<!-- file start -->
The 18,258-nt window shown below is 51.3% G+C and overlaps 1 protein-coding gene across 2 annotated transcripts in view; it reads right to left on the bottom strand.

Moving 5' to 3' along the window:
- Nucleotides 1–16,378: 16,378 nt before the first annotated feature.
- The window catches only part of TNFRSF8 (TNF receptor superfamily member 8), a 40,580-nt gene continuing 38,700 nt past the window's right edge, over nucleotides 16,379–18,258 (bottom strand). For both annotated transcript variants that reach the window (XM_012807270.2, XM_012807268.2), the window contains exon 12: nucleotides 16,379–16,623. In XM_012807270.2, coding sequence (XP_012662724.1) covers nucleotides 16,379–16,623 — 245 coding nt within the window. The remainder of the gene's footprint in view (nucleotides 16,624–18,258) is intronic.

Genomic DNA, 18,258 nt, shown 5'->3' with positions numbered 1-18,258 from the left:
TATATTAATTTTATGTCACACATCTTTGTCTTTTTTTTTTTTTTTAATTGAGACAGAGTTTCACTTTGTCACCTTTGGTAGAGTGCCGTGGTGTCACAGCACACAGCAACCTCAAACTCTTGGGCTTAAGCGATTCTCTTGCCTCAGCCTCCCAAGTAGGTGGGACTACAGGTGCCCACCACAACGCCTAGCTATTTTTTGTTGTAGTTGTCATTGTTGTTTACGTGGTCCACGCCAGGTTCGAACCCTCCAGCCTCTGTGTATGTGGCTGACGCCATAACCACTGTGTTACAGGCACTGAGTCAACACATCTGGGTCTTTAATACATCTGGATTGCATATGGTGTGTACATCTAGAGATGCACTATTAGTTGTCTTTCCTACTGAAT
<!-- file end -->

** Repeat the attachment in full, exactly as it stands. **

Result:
The 18,258-nt window shown below is 51.3% G+C and overlaps 1 protein-coding gene across 2 annotated transcripts in view; it reads right to left on the bottom strand.

Moving 5' to 3' along the window:
- Nucleotides 1–16,378: 16,378 nt before the first annotated feature.
- The window catches only part of TNFRSF8 (TNF receptor superfamily member 8), a 40,580-nt gene continuing 38,700 nt past the window's right edge, over nucleotides 16,379–18,258 (bottom strand). For both annotated transcript variants that reach the window (XM_012807270.2, XM_012807268.2), the window contains exon 12: nucleotides 16,379–16,623. In XM_012807270.2, coding sequence (XP_012662724.1) covers nucleotides 16,379–16,623 — 245 coding nt within the window. The remainder of the gene's footprint in view (nucleotides 16,624–18,258) is intronic.

Genomic DNA, 18,258 nt, shown 5'->3' with positions numbered 1-18,258 from the left:
TATATTAATTTTATGTCACACATCTTTGTCTTTTTTTTTTTTTTTAATTGAGACAGAGTTTCACTTTGTCACCTTTGGTAGAGTGCCGTGGTGTCACAGCACACAGCAACCTCAAACTCTTGGGCTTAAGCGATTCTCTTGCCTCAGCCTCCCAAGTAGGTGGGACTACAGGTGCCCACCACAACGCCTAGCTATTTTTTGTTGTAGTTGTCATTGTTGTTTACGTGGTCCACGCCAGGTTCGAACCCTCCAGCCTCTGTGTATGTGGCTGACGCCATAACCACTGTGTTACAGGCACTGAGTCAACACATCTGGGTCTTTAATACATCTGGATTGCATATGGTGTGTACATCTAGAGATGCACTATTAGTTGTCTTTCCTACTGAAT